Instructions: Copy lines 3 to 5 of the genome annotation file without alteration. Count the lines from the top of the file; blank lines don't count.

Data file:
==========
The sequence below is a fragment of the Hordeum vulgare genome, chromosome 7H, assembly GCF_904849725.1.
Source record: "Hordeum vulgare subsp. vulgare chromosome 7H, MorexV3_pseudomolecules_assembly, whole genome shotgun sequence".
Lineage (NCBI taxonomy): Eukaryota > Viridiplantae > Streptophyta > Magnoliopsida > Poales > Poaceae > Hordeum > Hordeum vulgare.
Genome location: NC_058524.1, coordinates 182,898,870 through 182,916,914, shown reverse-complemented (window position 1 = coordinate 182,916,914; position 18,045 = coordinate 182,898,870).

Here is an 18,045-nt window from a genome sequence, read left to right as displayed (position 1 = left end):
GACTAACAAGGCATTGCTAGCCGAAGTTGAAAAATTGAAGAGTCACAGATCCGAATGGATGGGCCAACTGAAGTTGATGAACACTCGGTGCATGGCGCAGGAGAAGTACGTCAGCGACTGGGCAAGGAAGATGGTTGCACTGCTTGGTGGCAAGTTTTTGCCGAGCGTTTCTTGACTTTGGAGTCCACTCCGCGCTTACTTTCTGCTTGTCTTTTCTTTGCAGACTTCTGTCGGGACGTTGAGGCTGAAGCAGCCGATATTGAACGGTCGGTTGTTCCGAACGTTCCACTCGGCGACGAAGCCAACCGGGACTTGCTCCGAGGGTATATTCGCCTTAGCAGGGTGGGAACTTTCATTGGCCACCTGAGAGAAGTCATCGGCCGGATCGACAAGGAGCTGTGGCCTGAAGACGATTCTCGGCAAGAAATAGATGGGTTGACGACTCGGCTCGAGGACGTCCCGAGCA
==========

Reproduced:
Lineage (NCBI taxonomy): Eukaryota > Viridiplantae > Streptophyta > Magnoliopsida > Poales > Poaceae > Hordeum > Hordeum vulgare.
Genome location: NC_058524.1, coordinates 182,898,870 through 182,916,914, shown reverse-complemented (window position 1 = coordinate 182,916,914; position 18,045 = coordinate 182,898,870).

Here is an 18,045-nt window from a genome sequence, read left to right as displayed (position 1 = left end):